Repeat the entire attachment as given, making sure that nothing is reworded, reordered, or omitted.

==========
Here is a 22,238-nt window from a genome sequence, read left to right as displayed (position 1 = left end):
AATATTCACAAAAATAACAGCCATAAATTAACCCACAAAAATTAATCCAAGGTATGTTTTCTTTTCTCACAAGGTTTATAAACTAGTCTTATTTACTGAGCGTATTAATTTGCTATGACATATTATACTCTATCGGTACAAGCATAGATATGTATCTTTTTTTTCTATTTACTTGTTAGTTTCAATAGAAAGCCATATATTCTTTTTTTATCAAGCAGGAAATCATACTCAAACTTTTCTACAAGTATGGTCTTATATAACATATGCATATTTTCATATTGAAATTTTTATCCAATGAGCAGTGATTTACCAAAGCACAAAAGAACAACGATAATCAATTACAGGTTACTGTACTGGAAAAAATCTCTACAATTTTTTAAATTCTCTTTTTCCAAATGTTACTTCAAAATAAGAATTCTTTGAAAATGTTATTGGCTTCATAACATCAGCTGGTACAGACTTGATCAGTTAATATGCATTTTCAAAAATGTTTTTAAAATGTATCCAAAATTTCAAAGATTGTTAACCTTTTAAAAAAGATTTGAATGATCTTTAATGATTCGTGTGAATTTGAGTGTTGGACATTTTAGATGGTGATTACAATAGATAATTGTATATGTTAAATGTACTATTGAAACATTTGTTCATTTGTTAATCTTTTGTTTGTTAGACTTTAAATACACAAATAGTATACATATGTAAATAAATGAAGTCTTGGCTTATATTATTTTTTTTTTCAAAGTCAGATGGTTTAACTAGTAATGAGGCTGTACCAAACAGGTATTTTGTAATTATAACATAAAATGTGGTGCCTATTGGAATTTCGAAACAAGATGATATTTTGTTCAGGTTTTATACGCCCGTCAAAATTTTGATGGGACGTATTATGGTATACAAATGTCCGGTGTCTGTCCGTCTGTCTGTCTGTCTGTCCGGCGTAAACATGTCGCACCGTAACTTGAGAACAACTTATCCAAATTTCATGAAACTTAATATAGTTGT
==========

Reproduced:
Here is a 22,238-nt window from a genome sequence, read left to right as displayed (position 1 = left end):
AATATTCACAAAAATAACAGCCATAAATTAACCCACAAAAATTAATCCAAGGTATGTTTTCTTTTCTCACAAGGTTTATAAACTAGTCTTATTTACTGAGCGTATTAATTTGCTATGACATATTATACTCTATCGGTACAAGCATAGATATGTATCTTTTTTTTCTATTTACTTGTTAGTTTCAATAGAAAGCCATATATTCTTTTTTTATCAAGCAGGAAATCATACTCAAACTTTTCTACAAGTATGGTCTTATATAACATATGCATATTTTCATATTGAAATTTTTATCCAATGAGCAGTGATTTACCAAAGCACAAAAGAACAACGATAATCAATTACAGGTTACTGTACTGGAAAAAATCTCTACAATTTTTTAAATTCTCTTTTTCCAAATGTTACTTCAAAATAAGAATTCTTTGAAAATGTTATTGGCTTCATAACATCAGCTGGTACAGACTTGATCAGTTAATATGCATTTTCAAAAATGTTTTTAAAATGTATCCAAAATTTCAAAGATTGTTAACCTTTTAAAAAAGATTTGAATGATCTTTAATGATTCGTGTGAATTTGAGTGTTGGACATTTTAGATGGTGATTACAATAGATAATTGTATATGTTAAATGTACTATTGAAACATTTGTTCATTTGTTAATCTTTTGTTTGTTAGACTTTAAATACACAAATAGTATACATATGTAAATAAATGAAGTCTTGGCTTATATTATTTTTTTTTTCAAAGTCAGATGGTTTAACTAGTAATGAGGCTGTACCAAACAGGTATTTTGTAATTATAACATAAAATGTGGTGCCTATTGGAATTTCGAAACAAGATGATATTTTGTTCAGGTTTTATACGCCCGTCAAAATTTTGATGGGACGTATTATGGTATACAAATGTCCGGTGTCTGTCCGTCTGTCTGTCTGTCTGTCCGGCGTAAACATGTCGCACCGTAACTTGAGAACAACTTATCCAAATTTCATGAAACTTAATATAGTTGT